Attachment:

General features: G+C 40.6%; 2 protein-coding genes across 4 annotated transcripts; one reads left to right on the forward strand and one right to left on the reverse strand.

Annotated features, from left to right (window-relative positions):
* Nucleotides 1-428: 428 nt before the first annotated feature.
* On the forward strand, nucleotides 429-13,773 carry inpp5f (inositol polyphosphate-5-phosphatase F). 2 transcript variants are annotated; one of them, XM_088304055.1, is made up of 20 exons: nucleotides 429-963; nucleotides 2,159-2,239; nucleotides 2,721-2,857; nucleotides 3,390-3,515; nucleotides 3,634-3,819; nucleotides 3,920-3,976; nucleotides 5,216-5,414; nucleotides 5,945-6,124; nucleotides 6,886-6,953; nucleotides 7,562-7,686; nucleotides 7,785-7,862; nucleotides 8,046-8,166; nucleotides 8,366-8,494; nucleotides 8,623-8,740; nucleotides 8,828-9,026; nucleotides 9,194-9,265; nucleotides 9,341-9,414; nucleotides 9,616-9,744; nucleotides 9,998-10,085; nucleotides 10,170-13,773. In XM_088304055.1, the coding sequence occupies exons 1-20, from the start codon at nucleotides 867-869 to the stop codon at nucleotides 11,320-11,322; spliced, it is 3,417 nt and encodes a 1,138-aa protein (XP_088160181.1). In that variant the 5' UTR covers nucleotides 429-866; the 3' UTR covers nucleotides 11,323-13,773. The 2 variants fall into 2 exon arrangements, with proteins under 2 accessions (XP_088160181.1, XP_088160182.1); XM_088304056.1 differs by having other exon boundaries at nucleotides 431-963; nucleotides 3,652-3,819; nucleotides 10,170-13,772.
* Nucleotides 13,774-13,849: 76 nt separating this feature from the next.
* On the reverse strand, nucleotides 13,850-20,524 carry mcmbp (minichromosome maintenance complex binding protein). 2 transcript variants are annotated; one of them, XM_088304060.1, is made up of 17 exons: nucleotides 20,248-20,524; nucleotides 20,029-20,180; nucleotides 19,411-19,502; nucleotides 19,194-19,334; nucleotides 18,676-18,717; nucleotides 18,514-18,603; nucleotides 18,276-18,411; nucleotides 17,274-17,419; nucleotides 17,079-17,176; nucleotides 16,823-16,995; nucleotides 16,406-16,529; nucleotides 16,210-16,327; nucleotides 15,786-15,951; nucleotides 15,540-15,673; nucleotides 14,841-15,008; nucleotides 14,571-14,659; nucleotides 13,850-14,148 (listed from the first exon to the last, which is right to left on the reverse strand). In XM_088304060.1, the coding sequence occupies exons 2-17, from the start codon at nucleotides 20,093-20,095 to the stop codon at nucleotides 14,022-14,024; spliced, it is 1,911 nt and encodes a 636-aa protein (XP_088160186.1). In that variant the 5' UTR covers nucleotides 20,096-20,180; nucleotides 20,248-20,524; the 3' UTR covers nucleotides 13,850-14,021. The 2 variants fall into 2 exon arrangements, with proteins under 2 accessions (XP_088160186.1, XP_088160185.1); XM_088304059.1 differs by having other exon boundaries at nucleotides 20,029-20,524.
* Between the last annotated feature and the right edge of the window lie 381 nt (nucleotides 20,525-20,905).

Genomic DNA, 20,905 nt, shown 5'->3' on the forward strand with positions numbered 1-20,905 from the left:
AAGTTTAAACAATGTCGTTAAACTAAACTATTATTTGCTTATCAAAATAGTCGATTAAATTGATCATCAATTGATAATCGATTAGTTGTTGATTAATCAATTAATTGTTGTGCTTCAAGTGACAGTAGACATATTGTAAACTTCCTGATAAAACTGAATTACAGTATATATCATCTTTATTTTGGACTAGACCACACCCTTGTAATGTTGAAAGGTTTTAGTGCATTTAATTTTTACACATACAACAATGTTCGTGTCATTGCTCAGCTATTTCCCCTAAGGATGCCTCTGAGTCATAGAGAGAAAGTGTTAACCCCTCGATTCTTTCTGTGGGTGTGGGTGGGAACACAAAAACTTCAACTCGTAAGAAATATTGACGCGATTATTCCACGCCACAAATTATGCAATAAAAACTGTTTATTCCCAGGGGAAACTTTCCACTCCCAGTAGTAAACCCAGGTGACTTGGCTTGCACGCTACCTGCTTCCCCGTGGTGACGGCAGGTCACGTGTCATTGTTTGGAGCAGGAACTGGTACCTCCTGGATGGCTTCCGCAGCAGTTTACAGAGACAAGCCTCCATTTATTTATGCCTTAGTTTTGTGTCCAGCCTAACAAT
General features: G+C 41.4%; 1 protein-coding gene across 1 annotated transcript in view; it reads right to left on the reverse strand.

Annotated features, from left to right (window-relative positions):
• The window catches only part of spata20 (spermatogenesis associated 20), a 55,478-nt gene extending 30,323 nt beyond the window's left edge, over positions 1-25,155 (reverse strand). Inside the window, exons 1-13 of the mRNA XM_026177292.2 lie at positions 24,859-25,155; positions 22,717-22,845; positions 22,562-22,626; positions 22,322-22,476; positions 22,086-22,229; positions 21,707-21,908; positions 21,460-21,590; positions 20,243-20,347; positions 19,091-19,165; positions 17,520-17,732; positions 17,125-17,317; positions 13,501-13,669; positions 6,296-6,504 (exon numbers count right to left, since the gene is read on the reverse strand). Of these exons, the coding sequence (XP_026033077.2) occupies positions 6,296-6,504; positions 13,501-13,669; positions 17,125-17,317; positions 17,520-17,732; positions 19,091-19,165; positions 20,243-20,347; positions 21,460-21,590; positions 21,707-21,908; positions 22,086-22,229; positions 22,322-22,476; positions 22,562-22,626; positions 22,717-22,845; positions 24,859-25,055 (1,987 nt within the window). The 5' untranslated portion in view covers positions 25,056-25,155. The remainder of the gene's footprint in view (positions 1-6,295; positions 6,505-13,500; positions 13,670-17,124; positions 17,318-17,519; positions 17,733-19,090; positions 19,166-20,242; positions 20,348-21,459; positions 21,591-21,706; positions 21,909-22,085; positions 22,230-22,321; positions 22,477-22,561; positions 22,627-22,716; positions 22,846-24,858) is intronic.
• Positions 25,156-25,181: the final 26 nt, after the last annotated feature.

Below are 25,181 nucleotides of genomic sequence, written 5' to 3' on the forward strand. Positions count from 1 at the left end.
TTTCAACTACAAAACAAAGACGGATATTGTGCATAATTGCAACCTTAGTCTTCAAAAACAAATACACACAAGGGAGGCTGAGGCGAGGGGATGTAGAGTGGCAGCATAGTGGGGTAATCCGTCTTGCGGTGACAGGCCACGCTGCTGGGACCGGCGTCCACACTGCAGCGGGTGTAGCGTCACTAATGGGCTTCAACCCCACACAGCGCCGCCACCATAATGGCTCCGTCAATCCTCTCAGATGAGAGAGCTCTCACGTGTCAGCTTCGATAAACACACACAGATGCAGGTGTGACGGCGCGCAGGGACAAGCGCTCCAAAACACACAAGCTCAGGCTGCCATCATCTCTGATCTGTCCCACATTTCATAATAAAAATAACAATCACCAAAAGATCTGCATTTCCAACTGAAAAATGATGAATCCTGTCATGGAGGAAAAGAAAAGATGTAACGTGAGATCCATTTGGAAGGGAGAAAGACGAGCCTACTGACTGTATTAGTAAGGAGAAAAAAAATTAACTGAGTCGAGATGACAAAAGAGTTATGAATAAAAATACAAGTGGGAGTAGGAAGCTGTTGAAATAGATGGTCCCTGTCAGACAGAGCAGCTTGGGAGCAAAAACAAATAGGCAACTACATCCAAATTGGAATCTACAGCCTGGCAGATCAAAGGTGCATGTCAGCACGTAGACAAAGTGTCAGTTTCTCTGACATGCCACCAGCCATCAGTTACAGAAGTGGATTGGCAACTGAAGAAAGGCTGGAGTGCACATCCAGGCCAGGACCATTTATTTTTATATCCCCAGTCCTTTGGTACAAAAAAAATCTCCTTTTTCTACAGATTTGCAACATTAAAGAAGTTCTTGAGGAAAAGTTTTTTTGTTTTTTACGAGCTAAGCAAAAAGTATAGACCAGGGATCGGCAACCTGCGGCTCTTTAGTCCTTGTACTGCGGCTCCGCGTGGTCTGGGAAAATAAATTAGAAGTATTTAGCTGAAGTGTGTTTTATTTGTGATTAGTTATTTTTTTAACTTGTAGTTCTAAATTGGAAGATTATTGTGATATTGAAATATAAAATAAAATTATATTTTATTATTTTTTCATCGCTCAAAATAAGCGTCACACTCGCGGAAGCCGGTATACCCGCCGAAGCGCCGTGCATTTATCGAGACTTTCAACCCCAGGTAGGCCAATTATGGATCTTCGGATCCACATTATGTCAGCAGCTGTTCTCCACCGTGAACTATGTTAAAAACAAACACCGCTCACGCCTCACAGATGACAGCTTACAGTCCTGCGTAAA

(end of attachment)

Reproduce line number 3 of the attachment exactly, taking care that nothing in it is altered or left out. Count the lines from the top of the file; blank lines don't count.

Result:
* Nucleotides 1-428: 428 nt before the first annotated feature.